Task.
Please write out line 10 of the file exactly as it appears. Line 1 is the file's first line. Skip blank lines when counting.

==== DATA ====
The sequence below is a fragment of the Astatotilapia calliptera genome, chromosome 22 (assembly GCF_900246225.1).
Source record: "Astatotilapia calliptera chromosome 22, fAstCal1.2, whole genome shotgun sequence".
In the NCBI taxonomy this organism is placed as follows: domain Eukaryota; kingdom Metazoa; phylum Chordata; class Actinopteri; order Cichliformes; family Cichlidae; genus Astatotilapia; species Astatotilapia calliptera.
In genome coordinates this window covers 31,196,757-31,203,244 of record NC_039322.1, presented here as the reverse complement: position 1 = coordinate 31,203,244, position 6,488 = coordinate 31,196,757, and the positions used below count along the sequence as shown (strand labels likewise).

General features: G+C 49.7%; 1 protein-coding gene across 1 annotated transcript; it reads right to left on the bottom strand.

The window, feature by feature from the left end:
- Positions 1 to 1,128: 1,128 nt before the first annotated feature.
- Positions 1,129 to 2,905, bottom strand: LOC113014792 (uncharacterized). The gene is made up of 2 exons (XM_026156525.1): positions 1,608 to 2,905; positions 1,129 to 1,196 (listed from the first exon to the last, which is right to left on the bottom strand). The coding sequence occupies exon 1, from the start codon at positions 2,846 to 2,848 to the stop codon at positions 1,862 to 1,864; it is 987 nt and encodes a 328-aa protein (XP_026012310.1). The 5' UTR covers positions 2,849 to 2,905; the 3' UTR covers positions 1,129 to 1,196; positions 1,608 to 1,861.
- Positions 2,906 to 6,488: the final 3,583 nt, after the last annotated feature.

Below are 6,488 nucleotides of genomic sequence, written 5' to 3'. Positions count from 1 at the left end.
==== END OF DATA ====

Below are 6,488 nucleotides of genomic sequence, written 5' to 3'. Positions count from 1 at the left end.